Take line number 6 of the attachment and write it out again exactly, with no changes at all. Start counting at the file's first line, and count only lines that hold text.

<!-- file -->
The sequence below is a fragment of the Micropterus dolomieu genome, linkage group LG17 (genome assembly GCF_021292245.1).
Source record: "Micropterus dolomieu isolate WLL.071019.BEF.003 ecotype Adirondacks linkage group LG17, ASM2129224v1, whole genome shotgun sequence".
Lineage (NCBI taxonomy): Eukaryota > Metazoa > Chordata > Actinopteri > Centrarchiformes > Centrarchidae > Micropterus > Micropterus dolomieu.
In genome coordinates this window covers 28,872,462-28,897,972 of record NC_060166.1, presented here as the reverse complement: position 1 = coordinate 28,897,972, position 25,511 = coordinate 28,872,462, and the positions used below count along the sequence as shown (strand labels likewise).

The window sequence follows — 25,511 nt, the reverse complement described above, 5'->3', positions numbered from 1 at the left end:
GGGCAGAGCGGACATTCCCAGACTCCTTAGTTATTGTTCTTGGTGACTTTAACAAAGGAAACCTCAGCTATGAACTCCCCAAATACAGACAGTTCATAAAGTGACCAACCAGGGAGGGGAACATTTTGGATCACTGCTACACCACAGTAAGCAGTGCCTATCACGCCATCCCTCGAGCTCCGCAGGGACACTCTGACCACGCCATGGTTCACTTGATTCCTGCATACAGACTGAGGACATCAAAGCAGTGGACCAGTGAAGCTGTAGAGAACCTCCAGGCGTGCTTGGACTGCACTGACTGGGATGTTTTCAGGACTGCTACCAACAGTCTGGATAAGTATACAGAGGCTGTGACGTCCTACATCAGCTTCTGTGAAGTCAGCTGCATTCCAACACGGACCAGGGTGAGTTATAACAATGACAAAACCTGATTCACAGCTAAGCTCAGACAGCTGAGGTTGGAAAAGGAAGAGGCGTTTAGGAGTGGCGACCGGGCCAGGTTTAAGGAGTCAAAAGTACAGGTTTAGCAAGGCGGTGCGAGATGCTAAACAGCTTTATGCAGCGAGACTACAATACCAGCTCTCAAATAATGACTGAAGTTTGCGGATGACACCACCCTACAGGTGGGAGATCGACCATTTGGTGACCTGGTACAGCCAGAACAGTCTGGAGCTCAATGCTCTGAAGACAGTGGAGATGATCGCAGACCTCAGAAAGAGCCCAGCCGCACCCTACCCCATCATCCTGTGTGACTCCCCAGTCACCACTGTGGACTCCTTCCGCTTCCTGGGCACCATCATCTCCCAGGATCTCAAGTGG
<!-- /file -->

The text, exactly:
GGGCAGAGCGGACATTCCCAGACTCCTTAGTTATTGTTCTTGGTGACTTTAACAAAGGAAACCTCAGCTATGAACTCCCCAAATACAGACAGTTCATAAAGTGACCAACCAGGGAGGGGAACATTTTGGATCACTGCTACACCACAGTAAGCAGTGCCTATCACGCCATCCCTCGAGCTCCGCAGGGACACTCTGACCACGCCATGGTTCACTTGATTCCTGCATACAGACTGAGGACATCAAAGCAGTGGACCAGTGAAGCTGTAGAGAACCTCCAGGCGTGCTTGGACTGCACTGACTGGGATGTTTTCAGGACTGCTACCAACAGTCTGGATAAGTATACAGAGGCTGTGACGTCCTACATCAGCTTCTGTGAAGTCAGCTGCATTCCAACACGGACCAGGGTGAGTTATAACAATGACAAAACCTGATTCACAGCTAAGCTCAGACAGCTGAGGTTGGAAAAGGAAGAGGCGTTTAGGAGTGGCGACCGGGCCAGGTTTAAGGAGTCAAAAGTACAGGTTTAGCAAGGCGGTGCGAGATGCTAAACAGCTTTATGCAGCGAGACTACAATACCAGCTCTCAAATAATGACTGAAGTTTGCGGATGACACCACCCTACAGGTGGGAGATCGACCATTTGGTGACCTGGTACAGCCAGAACAGTCTGGAGCTCAATGCTCTGAAGACAGTGGAGATGATCGCAGACCTCAGAAAGAGCCCAGCCGCACCCTACCCCATCATCCTGTGTGACTCCCCAGTCACCACTGTGGACTCCTTCCGCTTCCTGGGCACCATCATCTCCCAGGATCTCAAGTGG